Anthony Joshua, Wladimir Klitschko building up to their April 29 global boxing event

IBF heavyweight champion Anthony Joshua, right, forces Eric Molina against the ropes with a flurry of punches during their bout on Dec. 10, 2016 in Manchester, England.
(Dave Thompson / Associated Press)

Wladimir Klitschko isn’t thinking the way many others are about his April 29 heavyweight-title unification bout against England’s Anthony Joshua.

But when the 40-year-old Ukrainian says, “It’s perfect timing,” in reference to his coming showdown at London’s Wembley Stadium against the 27-year-old Joshua (18-0, 18 knockouts), the sport nods its head affirmatively.

After Klitschko’s briefly interrupted 15-year run as champion marked the dwindling interest in what was once the most popular division in boxing, the charismatic Joshua is poised to reinvigorate not just an improving heavyweight cast but the sport itself.


“In my eyes, boxing is a gladiator sport, not so much an entertainment business, and while I always try to be myself, I always try to give people more than they’ve expected,” 2012 Olympic champion Joshua told The Times on Tuesday from a news conference in New York with Klitschko.

“Boxing is grass roots, and we’ve captured the attention. … I can’t lie. I hold boxing in esteem. I want to bring it to the forefront. I want to be in more interviews. I want the currency in sports to be in boxing. It’s not just about winning for me. It’s about bringing boxing back the respect and the power it deserves.

“I’m fighting an established champion and I’m fighting so he can pass me the torch. If I give my best, there’ll be a new king of the jungle.”

Showtime, which has televised Joshua’s three past fights in the U.S., including his International Boxing Federation title triumph over Southern California’s Charles Martin in April and a successful defense over another Southland product, Dominic Breazeale, agrees that Joshua is becoming a mighty worldwide draw.

The premium network is currently in a bidding war with Klitschko’s longtime pay network of choice, HBO, for the U.S. television rights to the bout. An official close to the process said the contest may be settled by next week.

In my eyes, boxing is a gladiator sport, not so much an entertainment business

— 2012 Olympic champion Anthony Joshua

Klitschko is moved by the massive interest, calling the spectacle expected to draw 90,000 to Wembley “a very special fight in the biggest arena I’ve ever fought, in my biggest challenge yet against this young, ambitious unbeaten champion with multiple titles on the line.

“The world’s attention is on this.”

Klitschko (64-4, 53 KOs) labored in his most recent bout, throwing few punches while surrendering three heavyweight belts to Tyson Fury in November 2015 in Germany.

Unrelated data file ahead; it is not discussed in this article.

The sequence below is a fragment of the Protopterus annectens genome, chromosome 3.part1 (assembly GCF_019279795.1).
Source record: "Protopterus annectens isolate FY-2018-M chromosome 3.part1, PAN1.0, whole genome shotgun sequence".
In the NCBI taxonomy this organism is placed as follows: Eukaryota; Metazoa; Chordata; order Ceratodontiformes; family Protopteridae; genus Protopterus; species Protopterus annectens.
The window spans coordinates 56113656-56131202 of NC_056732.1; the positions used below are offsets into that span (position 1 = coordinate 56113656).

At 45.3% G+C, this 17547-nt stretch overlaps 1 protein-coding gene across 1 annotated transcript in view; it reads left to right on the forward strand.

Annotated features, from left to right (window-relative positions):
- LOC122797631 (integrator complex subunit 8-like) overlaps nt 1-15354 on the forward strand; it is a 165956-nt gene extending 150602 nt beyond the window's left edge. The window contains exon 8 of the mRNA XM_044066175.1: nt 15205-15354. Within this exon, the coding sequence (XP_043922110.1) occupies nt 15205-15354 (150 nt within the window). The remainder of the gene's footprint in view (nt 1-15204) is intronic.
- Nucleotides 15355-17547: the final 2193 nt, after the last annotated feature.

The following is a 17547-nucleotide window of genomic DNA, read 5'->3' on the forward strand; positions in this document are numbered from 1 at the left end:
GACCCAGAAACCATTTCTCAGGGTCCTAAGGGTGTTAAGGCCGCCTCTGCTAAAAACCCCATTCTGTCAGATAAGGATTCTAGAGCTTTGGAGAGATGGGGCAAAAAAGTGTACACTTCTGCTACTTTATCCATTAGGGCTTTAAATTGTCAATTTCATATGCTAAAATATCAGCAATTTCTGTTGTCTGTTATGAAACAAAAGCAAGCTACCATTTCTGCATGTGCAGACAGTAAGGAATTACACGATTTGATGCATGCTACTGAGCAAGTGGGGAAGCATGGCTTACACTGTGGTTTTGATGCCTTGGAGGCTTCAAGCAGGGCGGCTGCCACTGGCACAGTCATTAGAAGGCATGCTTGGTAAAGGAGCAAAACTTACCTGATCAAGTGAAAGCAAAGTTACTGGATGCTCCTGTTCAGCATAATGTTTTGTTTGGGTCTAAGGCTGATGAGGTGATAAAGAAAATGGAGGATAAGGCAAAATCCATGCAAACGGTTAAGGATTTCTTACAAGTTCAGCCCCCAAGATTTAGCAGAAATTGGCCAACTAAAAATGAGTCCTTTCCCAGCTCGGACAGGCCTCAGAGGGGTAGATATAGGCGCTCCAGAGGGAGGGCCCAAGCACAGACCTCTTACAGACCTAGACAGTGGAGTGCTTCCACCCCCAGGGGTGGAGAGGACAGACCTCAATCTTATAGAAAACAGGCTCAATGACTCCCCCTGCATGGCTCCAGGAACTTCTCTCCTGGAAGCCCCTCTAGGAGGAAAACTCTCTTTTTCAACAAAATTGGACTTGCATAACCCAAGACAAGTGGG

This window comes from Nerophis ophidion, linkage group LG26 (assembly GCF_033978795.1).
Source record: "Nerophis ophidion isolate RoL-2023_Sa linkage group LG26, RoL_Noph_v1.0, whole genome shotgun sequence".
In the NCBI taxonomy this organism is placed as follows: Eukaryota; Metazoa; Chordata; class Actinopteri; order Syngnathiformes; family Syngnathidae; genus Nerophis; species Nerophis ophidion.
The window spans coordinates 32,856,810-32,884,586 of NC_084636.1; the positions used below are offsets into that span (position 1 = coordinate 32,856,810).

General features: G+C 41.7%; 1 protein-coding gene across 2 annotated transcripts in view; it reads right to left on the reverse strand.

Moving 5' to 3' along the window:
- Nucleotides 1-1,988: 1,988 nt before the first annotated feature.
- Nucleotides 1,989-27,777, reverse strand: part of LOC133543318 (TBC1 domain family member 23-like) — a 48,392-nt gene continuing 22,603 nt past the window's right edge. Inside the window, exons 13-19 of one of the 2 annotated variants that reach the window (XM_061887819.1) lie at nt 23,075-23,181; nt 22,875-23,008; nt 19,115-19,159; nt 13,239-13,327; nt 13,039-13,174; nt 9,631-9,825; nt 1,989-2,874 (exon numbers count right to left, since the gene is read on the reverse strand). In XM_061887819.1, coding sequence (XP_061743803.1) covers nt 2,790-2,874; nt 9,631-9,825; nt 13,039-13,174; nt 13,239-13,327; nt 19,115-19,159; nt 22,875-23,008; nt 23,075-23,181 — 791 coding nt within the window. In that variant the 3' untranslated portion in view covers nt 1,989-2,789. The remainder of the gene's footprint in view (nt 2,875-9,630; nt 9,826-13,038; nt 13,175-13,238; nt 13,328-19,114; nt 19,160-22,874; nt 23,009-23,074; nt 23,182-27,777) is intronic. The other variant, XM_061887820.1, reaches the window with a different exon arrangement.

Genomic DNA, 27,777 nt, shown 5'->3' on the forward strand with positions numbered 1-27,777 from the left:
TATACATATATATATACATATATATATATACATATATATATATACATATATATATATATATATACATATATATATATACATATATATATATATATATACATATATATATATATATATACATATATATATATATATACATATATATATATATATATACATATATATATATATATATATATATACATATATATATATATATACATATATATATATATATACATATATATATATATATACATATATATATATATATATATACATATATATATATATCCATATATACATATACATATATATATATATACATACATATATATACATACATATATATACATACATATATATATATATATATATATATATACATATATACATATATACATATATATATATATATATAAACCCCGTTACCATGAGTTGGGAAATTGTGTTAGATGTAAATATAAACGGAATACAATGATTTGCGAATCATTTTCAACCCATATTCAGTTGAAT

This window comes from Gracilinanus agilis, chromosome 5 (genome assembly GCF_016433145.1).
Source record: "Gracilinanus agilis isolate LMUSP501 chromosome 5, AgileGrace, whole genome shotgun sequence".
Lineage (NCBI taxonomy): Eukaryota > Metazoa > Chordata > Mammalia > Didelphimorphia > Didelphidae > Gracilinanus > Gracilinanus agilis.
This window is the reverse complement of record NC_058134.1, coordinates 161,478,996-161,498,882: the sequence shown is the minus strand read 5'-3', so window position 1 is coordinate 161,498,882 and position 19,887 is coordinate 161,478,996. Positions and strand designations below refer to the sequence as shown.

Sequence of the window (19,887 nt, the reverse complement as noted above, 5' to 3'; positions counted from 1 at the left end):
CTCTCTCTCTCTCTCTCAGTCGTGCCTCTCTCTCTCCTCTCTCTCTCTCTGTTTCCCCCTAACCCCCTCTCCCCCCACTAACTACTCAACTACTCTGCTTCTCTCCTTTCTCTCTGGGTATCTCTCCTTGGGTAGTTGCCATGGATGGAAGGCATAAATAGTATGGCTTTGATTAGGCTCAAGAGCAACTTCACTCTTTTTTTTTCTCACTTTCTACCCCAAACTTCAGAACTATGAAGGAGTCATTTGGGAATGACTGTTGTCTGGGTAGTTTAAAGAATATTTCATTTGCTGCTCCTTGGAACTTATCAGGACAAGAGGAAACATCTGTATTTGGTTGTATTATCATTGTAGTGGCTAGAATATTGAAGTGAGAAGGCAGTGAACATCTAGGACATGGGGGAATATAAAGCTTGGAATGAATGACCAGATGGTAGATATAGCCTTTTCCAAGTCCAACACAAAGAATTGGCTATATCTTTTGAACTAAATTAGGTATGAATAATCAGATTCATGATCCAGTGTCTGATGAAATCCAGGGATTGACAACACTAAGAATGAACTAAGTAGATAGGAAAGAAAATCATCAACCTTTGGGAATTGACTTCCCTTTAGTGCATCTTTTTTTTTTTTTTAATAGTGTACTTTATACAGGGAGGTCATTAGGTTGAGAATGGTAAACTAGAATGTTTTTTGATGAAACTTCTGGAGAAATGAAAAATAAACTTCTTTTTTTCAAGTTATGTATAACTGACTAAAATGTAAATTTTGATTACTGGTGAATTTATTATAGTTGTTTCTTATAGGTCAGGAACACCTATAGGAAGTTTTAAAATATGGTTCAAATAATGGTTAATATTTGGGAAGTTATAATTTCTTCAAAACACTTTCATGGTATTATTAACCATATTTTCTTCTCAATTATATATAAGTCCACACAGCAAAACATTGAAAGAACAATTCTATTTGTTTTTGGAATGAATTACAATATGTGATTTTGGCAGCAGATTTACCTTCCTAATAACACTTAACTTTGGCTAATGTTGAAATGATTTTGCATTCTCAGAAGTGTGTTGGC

Personal distractions were believed to be at play, and Klitschko avoided revisiting the causes of that defeat Tuesday, saying, “That’s looking back. … I cannot change the outcome and I cannot get my rematch. I’m looking forward.”

Fury showed up extremely overweight at a Klitschko rematch news conference, and the second meeting never happened as Fury unraveled in positive drug tests and surrendered his belts, including the World Boxing Assn. version that’s on the line in Joshua-Klitschko.

“I’ve gotten used to challenges in boxing,” Klitschko said. “I’m obsessed to be a three-time world champion.”

He’ll train in Ukraine with his former heavyweight champion brother, Vitali, and in Austria, reminding a reporter Tuesday of how his 81-inch reach allowed him to dismantle a fighter similar to Joshua, Samuel Peter, in 2005, a return to prominence followed by a decade-long title stretch.

“They called me ‘Dead Man Walking,’ right? And [Joshua promoter] Eddie Hearn is saying this is going to be a painful night for Klitschko … so while I understand their motivation, that I’m a stop before [unbeaten World Boxing Council champion Deontay] Wilder, that’s not the way I see myself,” Klitschko said.

“I will show them. I will win this fight.”

Joshua countered that “being smart, keeping him on his back foot and using my razor-sharp jab,” will set up victory. “It’s about being a dominant force, determination … we’re at different phases of our life. We can trade, we can box. I’m going to do what I do best: win. Slug it out until I break him down.”

The proud former champion said he’s embracing an event that he sought for so long to create himself, and now has accomplished with the younger Joshua.

“All the questions — there’s so many. Is it too early for Joshua? Or is it too late for me? They’ll all be answered,” Klitschko said.

Twitter: @latimespugmire